Something New

Allison Goldberg

Two years ago, I made a financial decision that changed my life. Even though it cost more money than I paid for my first car, I bought a horse. He was posted for sale on Facebook and I just had to see him. He was truly stunning but when I saw the price tag – let’s just say it was hefty – I dismissed the thought of buying him. But then I met Bo at the barn and my trainer encouraged me to “just ride him for fun.” Savvy girl. I was hooked. And thus, began my journey with this beautiful, complicated, ornery, loving, anxiety-ridden hot mess of a horse. I was in love. 

What a journey it has been. Although I had ridden for years, I was not a strong rider, nor a schooled rider. I had no idea what soft hands or collection meant. I was clueless when my trainer barked at me to supple the inside rein or he’s behind your leg. Well, of course he is, half of him is always behind my leg! But after two years of lessons, I was grasping the concepts fairly well, and then came Bo. We had to toss out all the normal conventions and figure out how to talk to him in his language – which changes daily. But now that we are two years into this journey, Bo and I, along with the help of a generous daily dose of CBD to get him focused, and really intense training for both of us, have become a good team. We’ve built trust in each other. He had been cycled through a few owners and it was apparent that he’d built up a repertoire of avoidance tactics out of fear and intimidation. I had taken a bad fall years ago that left me fearful of losing absolute control of the horse, which as we all know is a myth. We slowly learned to rely on each other. He is my mental health therapist, my sounding board, my quiet resting place. I am his protector, his guide, and of course the source of all treats! Although I am 60 years old, I feel like a 14-year-old horse-crazy girl when I am with him. And I wouldn’t trade it for the world. 


My trainer encouraged me to ride Bo in classic dressage, hoping to teach both of us softness, yielding, and communication. While it was a challenge because he had never been asked to do those specific actions, eventually we both got the hang of it. Then we needed new challenges because the last thing either of us wants is to get bored. We played around with working equitation because Bo is so adept at many of the techniques needed such as bending around a barrel, dragging a garrocha pole behind us, rotating on the both the front and hind, side-stepping, etc. that I thought it would be a piece of cake. It turns out that Bo can do all those lovely things in the middle of the arena but if he has to stand next to something and do it, he simply collapses mentally. (Imagine the rolling eyes emoji here). We’re working on it. It was fun and much more exciting than endless circles in three gaits. So, this weekend we again decided to try something new.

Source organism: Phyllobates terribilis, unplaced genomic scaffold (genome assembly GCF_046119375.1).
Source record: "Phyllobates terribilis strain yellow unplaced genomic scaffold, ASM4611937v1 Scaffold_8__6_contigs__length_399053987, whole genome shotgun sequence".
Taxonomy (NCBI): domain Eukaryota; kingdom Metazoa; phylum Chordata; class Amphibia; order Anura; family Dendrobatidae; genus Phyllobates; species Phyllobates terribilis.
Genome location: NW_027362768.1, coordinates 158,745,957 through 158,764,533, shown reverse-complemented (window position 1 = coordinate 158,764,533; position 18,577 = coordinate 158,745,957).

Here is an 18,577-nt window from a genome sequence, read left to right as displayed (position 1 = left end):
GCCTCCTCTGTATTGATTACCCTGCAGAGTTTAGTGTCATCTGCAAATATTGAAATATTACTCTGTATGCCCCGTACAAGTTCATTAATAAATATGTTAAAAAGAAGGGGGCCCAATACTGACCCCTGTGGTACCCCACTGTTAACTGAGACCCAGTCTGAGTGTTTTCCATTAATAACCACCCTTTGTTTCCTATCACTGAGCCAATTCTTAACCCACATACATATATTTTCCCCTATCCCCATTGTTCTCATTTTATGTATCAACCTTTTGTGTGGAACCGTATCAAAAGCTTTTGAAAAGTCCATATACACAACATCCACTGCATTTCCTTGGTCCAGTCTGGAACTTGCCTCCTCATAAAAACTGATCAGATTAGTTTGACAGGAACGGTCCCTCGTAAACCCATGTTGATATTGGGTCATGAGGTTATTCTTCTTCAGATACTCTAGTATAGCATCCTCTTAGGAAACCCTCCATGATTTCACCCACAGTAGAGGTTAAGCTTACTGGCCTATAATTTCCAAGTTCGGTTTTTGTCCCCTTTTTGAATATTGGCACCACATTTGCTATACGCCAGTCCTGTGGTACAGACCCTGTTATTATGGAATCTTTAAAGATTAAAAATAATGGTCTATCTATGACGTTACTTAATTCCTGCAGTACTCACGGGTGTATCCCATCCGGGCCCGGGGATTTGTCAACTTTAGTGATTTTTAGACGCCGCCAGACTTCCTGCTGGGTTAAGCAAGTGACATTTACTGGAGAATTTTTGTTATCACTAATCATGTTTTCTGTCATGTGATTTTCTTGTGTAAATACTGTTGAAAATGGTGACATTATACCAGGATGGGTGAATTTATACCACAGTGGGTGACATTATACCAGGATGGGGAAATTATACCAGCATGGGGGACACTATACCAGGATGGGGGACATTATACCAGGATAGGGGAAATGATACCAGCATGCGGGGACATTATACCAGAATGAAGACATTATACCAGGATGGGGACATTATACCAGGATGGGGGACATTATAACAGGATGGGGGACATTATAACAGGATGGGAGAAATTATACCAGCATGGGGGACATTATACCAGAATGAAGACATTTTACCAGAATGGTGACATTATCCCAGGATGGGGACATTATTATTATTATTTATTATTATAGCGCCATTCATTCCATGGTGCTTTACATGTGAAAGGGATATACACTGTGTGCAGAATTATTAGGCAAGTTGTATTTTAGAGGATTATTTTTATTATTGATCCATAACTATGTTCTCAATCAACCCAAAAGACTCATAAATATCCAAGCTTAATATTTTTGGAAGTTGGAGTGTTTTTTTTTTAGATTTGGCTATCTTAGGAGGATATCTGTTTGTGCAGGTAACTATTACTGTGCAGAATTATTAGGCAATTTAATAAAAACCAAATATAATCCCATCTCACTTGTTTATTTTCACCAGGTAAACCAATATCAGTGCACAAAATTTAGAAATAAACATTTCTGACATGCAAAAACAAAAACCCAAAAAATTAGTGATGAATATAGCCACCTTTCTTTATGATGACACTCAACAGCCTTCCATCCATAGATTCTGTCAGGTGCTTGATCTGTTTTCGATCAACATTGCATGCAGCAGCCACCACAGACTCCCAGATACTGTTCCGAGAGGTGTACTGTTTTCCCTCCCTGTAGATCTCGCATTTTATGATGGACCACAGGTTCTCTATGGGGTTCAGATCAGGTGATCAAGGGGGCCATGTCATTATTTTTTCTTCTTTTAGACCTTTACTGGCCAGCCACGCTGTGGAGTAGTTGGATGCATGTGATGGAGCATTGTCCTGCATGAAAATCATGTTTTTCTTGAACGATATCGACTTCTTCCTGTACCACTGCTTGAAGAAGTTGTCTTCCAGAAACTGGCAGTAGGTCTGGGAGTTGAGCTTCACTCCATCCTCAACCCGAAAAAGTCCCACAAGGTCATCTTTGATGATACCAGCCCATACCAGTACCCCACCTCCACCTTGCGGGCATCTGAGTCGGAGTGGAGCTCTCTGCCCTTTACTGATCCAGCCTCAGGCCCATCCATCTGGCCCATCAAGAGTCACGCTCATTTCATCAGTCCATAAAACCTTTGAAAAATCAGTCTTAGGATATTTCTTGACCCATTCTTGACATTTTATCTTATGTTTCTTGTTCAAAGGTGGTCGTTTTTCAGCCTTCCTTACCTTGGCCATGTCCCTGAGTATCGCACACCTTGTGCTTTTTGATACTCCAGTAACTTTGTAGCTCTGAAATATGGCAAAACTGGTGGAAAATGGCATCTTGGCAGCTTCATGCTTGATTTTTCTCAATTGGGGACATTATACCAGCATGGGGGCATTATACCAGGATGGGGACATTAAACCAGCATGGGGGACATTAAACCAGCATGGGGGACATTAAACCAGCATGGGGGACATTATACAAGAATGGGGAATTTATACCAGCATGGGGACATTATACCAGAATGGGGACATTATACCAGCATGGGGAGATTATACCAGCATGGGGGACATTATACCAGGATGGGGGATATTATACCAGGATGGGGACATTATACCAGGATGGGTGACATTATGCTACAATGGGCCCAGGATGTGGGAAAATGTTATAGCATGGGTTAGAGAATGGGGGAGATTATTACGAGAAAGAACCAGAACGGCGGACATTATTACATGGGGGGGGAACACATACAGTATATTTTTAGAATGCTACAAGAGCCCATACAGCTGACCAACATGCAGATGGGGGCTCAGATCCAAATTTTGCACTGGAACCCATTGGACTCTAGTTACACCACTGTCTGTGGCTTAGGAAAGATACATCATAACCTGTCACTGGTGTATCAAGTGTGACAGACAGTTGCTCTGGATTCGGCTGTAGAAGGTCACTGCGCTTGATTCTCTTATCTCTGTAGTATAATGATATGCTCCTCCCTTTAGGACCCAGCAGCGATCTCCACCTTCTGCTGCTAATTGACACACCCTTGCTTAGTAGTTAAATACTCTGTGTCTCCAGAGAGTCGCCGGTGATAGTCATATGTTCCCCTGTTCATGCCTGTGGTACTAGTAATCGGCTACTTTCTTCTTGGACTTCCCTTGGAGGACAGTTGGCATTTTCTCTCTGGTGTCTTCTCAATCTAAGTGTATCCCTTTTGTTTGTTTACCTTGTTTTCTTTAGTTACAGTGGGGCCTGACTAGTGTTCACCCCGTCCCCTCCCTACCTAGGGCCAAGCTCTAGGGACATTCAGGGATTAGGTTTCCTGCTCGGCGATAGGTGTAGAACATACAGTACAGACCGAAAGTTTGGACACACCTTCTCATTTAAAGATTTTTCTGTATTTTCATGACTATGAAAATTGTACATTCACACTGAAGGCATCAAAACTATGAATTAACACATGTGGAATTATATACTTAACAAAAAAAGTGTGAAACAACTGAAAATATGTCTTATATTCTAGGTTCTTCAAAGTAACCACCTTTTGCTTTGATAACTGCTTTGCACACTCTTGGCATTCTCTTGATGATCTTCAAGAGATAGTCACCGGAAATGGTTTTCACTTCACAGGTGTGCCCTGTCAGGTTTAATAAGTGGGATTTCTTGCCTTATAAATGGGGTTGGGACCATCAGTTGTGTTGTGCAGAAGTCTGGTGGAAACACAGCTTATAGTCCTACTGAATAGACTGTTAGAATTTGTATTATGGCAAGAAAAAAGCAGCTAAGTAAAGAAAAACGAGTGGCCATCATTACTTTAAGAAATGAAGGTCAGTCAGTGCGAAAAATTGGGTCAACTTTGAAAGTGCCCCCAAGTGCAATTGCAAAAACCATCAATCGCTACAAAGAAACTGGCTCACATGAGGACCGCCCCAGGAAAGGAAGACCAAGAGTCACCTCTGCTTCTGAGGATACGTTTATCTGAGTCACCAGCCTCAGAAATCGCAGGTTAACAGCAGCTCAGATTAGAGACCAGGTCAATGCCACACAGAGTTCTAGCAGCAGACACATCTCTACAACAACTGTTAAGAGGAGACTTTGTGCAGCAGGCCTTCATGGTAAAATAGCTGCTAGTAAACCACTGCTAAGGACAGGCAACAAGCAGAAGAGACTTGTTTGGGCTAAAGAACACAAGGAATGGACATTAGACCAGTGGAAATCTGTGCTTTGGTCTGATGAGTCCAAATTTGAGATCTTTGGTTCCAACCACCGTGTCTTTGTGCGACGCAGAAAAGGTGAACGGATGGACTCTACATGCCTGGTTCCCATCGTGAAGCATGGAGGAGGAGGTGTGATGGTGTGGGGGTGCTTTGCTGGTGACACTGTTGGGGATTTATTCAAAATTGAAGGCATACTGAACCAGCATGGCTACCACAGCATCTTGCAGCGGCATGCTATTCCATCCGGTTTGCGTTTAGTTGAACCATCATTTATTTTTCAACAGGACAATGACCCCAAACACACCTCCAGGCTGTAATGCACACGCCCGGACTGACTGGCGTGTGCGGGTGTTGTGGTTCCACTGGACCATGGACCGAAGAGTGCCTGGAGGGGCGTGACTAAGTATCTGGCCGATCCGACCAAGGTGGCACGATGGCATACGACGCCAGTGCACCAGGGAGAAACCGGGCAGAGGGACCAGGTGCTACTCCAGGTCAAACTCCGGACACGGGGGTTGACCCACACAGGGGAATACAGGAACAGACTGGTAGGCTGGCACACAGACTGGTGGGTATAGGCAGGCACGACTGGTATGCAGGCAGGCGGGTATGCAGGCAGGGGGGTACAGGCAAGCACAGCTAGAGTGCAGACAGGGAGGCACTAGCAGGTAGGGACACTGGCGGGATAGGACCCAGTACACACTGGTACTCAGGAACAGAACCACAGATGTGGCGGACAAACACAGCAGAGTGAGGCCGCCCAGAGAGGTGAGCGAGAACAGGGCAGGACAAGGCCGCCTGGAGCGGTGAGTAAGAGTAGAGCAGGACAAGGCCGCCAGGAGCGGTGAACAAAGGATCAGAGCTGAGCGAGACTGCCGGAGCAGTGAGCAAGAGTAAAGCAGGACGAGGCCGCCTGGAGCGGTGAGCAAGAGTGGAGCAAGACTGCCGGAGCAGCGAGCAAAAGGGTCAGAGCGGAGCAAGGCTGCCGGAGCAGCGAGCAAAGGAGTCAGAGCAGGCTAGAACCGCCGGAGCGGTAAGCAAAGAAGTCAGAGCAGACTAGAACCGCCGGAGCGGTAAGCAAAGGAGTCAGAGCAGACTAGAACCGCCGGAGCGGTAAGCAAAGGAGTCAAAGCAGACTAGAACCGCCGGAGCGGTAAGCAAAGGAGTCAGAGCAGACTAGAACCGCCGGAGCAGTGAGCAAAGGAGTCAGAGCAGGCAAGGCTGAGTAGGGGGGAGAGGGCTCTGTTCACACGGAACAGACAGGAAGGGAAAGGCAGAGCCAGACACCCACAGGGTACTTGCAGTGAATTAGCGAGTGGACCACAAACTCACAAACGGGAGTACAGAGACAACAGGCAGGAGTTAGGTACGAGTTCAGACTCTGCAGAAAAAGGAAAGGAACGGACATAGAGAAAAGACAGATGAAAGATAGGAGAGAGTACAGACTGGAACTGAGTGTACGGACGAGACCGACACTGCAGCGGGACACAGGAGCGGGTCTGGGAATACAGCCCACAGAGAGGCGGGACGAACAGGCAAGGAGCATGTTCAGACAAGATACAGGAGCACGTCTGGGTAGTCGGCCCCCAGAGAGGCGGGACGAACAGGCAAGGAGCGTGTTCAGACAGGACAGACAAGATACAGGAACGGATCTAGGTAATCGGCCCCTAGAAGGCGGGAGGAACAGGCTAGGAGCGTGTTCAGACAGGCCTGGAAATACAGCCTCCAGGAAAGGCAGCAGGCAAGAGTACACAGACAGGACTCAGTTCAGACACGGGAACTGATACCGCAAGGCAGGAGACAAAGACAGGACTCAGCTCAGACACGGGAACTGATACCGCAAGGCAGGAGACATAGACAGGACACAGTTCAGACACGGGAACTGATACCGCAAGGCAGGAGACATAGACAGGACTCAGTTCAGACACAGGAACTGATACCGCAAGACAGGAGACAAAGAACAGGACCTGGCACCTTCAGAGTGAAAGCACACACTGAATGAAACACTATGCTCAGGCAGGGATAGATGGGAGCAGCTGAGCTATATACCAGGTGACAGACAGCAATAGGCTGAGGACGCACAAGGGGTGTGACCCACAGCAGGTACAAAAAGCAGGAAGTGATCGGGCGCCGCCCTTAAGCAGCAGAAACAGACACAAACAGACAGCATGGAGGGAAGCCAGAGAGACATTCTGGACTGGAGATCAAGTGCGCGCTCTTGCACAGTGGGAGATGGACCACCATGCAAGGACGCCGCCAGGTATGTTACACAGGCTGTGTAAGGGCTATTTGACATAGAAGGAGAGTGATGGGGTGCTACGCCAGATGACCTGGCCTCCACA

I had seen Natasha Hockaden in several equine performance shows shooting archery off the back of her mule, Mooney. She is amazing. And while it looked like great fun, I could not imagine being able to drop the reins, load an arrow in a bow, shoot and hit the target while cantering around an arena before a cheering crowd. Of course, she made it look easy, but we all know how hard it is to get a horse to do anything! Especially one that spooks when I sniff. But nevertheless, when Melissa announced that Natasha was coming to our barn to put on a beginner’s clinic in mounted archery, I readily signed us up! Actually, I think it was the wine talking but, I let my bravado be my guide and soon found myself sitting on Bo in the arena with a long bow in one hand and an arrow in the other, waiting on my turn to run the gauntlet and try to hit a target! 

Natasha is a fantastic clinician, well-prepared and ready to help all her students find success. She started us on the ground, learning to “knock” an arrow, find some semblance of aim and fire our bows. Then we did it at a walk and finally a jog to get the sensation of shooting while moving. After an hour of practice at these techniques, we moved on to the mounted part, where the real fun began. Bo was at first quite wary of the targets, the poles on either side of the aisle where we would ride, the bows and buckets of arrows, but after a few passes, he calmed down. No horse-eating monsters that he could see. Then we started practicing shooting from the saddle. Every time I would release an arrow, he would flinch. I could tell it was just going to get bigger and bigger because that is his classic M.O. Sure enough, the flinch got bigger at the walk by the target and even bigger at the trot! I had given up trying to hit the target; I just wanted to fire the arrow and stay on my horse and not have him charge through the other riders in a complete panic. My sweet brave boy worked his little heart out and pretty soon, we were riding the gauntlet and shooting somewhere near the target and making it out in one, somewhat controlled piece! Luckily, I have no problem laughing at myself. Also, Bo has taught me that I need a really good seat, which has saved me from falling many, many times. We honed those skills even more on Saturday. 

It was an incredibly fun day spent with my best friend learning a new skill and as always learning about ourselves. He was incredibly brave, given his innate fears and to my surprise, so was I. I was not afraid once, partly due to trusting my horse and Natasha’s expert instruction. Will Bo and I be signing up for the mounted shooting performance any time soon? No, probably not. But we got to try something new and we both survived to ride another day. 

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